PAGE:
Tipping Guide for NYC

Tipping Guide for NYC


How Much to Tip in NYC? TravelSort reader Louise writes “As an Australian, tipping is not something we're used to, but I do understand that it's expected in the U.S.  My family and I will be visiting NYC in a few months, and since you seem to be NYC-based, can you share what kind of tipping is typical and expected for hotels, restaurants, taxis, etc.?”

An article on tipping can be akin to opening Pandora's Box, so let me just state upfront that this post is NOT about whether the U.S. should or shouldn't have its current tipping culture, where employers often pay staff less than minimum wage and staff rely on tips to make their living–that's a discussion for another day–but more narrowly, about tipping guidelines for NYC. 

Tipping in NYC Hotels

Hotel Doorman: If the doorman helps you with your luggage, it's typical to tip $1 per bag that s/he helps with. If the doorman helps hail a cab, a $2-3 tip is typical, or a bit more if it's terrible weather or unusually difficult to get a cab.

Hotel Bellhop: Similarly, if the bellhop brings luggage to your room, tip $1 tip per bag, but at least $2-3 even if you have just 1 heavy suitcase.

Hotel Housekeeping: a $2-5 per night tip is very much appreciated–housekeeping is one of the hardest jobs in the hotel. It helps to place it in an envelope marked to housekeeping and put it in a conspicuous place, say on the bedside table, so that your housekeeper knows it's for him or her.

Concierge: Don't feel you need to tip just for obtaining directions or a map to where you're going, or a recommendation. But if the concierge helps you make a dining or show reservation, a tip is appreciated. I'd suggest $5 for a simple restaurant or excursion reservation, but $10 or more for a hard to book table or show.

Room Service: Usually room service orders already include an 18% gratuity and also a delivery charge, but I'd recommend giving the staff delivering your item a couple dollars.

House Car Service: If you're staying at a hotel with complimentary house car service, such as Langham Place New York 5th Avenue (Maserati), Mandarin Oriental New York (Mercedes-Benz S Class), The Peninsula New York (BMW 7 or Mini Cooper S Clubman for Suite guests) or the St. Regis New York (Moonbeam Silver Flying Spur or Bentley Beluga Black Mulsanne) and are able to use the car service, a tip of ~$5-10 is appropriate for a 5-10 minute ride. If you're staying in a suite at The Peninsula New York and have the use of a chauffeured Mini Cooper S Clubman for up to 3 hours a day, then of course a much more generous tip is in order, depending on the duration of your chauffeur service.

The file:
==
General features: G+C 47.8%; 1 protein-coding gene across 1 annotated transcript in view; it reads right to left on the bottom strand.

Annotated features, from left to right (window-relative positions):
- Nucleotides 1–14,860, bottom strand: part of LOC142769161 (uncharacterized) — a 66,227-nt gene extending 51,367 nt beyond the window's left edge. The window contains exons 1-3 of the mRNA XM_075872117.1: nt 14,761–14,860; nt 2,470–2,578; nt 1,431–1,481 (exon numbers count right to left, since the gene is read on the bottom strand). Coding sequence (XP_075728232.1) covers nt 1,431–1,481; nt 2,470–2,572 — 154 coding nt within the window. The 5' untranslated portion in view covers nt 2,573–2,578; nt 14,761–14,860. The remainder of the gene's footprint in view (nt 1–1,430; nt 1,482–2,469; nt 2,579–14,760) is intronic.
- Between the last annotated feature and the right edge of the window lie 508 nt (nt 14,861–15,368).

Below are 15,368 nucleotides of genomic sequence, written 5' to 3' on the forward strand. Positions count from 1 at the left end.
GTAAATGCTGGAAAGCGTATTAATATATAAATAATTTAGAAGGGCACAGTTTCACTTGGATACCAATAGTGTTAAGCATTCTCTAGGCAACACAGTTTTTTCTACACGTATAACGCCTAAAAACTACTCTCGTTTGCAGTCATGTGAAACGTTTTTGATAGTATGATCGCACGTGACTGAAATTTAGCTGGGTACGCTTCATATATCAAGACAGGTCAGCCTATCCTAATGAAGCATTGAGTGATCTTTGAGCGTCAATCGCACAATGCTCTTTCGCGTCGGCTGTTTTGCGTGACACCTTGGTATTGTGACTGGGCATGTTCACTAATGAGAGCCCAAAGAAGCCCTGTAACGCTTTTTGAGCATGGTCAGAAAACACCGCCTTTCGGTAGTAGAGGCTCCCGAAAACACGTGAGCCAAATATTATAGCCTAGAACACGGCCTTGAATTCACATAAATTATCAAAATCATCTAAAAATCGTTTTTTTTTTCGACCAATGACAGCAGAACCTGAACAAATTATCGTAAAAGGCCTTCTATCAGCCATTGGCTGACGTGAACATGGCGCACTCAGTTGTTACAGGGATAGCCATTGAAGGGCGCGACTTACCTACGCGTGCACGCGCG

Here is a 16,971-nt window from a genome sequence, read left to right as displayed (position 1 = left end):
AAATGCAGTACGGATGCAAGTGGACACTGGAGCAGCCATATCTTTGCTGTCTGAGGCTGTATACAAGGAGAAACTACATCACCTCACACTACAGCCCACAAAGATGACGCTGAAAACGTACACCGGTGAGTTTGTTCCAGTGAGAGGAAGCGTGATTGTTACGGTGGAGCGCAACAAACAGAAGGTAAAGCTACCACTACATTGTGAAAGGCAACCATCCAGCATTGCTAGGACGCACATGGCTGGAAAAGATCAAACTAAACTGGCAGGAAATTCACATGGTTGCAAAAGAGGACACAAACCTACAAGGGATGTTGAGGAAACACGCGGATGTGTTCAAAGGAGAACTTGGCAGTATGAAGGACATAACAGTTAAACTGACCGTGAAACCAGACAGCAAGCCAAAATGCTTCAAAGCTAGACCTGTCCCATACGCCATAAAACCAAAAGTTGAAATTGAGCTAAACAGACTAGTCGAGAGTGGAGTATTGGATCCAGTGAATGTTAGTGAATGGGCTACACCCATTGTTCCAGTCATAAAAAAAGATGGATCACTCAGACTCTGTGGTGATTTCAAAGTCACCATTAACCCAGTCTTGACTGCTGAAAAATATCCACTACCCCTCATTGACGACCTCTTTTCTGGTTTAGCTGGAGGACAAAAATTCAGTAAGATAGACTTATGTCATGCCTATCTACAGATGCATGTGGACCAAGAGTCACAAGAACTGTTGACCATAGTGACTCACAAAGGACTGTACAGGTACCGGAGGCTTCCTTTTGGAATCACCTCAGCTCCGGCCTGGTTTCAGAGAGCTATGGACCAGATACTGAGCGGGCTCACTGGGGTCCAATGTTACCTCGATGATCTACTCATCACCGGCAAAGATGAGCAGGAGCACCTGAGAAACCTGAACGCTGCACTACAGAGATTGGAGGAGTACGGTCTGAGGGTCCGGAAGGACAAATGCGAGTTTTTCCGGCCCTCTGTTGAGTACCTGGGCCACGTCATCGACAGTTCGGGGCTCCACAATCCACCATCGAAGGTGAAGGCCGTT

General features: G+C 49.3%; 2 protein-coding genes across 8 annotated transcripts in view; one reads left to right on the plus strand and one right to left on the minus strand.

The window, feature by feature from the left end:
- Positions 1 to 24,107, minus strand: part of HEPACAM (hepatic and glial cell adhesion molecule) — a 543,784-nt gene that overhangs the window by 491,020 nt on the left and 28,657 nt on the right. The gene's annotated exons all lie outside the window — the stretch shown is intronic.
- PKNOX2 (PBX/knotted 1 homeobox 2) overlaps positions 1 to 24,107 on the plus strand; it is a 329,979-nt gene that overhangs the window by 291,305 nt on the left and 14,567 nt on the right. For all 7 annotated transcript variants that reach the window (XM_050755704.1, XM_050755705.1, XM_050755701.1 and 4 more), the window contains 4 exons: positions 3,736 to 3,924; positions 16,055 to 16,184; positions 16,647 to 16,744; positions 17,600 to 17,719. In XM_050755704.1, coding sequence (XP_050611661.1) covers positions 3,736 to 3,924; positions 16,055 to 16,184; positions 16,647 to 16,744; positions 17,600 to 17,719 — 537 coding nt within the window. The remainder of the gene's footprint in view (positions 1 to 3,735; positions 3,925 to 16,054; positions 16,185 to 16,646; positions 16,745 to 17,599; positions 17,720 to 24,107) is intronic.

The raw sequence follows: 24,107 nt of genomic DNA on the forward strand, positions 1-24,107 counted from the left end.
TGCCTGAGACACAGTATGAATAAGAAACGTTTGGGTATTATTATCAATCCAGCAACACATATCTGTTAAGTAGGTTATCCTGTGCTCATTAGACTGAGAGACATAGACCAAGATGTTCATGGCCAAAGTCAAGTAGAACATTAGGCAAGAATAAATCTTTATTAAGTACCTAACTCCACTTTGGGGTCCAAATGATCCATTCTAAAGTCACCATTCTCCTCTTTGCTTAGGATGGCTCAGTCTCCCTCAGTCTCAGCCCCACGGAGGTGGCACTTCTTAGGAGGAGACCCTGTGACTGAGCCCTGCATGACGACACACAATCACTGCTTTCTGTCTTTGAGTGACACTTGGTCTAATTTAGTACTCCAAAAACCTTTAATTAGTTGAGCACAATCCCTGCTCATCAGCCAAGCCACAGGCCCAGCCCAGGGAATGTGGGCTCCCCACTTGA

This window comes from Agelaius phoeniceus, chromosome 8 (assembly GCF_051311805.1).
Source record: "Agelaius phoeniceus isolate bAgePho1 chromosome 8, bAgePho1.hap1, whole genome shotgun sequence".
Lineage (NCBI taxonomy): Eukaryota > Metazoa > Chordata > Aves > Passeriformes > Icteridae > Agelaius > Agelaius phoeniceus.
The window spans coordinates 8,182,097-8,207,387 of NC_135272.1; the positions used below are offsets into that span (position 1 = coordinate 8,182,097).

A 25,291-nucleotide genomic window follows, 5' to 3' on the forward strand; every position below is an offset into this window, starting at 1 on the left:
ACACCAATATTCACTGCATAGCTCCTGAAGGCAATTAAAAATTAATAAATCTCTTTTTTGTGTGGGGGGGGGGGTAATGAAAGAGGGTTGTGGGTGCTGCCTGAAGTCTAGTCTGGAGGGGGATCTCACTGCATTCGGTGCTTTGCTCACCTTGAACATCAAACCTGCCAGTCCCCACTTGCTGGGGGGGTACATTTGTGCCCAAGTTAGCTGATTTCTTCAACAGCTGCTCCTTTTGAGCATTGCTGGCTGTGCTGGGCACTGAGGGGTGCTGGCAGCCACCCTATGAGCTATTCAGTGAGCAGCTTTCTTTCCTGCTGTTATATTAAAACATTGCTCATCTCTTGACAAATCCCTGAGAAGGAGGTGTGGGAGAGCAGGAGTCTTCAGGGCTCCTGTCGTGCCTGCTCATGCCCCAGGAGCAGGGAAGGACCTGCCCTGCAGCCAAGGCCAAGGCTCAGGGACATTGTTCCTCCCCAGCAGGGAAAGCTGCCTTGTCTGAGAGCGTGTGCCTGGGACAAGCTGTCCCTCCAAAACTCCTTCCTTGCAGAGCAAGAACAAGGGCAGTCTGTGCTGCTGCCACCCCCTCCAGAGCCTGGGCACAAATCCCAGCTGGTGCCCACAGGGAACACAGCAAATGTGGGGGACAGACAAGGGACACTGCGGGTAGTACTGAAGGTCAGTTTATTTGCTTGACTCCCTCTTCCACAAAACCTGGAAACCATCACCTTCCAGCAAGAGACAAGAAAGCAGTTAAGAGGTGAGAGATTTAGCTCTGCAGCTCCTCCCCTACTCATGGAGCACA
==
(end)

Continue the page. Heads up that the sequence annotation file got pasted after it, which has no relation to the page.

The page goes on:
Tipping in NYC Restaurants and Bars

Coatroom Attendant: A tip of $1-2 per coat checked is typical.

Restaurant Server: If you received good service that you're happy with, an 18-20% tip is appropriate. If service was mediocre–not good but not bad, tip less–say 15%. If you received poor service, for example long waits for your order, mistakes with your order, poor attitude from your server, only then is it appropriate to tip just 10%.Personally, I can't remember the last time I tipped that little, and only a handful of times in the past year when I tipped 15%. A usual tip amount in a NYC restaurant is about 18%, if all goes well.

And if service was excellent and exceeded expectations, a 22-25% tip is appropriate.

Bartender: A typical tip is $1-2 per drink, or 15-20% of the total bar tab. Note that if you're paying by the round, you'll want to make sure to tip each and every round to be assured of continued and good service.


NYC Taxis

All NYC yellow cabs are required to accept credit cards, and have a card reader machine. I recommend not taking a cab if the driver claims his machine is “broken.” You can also leave a tip when paying by credit card, and be aware that often, because of the economics of taxis, this is often the only money the driver actually earns for himself–the actual cab fare goes to the owner of the taxi medallion. An appropriate tip is 20% of the fare.


Tipping at NYC Spas / Nail Salons / Barbers / Hairdressers

A typical tip is 15-20%, depending on how happy you were with the service. Some nail salons or barber shops either don't accept credit cards or tack on a fee for paying by credit card, and the tip for your barber, technician or therapist should be given in cash. If at a hairdresser and a separate staff member shampoos your hair before or after your service, a $2-4 tip is appreciated.


Tipping at NYC Cafes / Coffee Shops with a Tip Jar

While certainly not required, if you liked the way your espresso or cafe drink was prepared it's nice to leave a cash tip in the tip jar.

What are your recommendations for tipping in NYC? 

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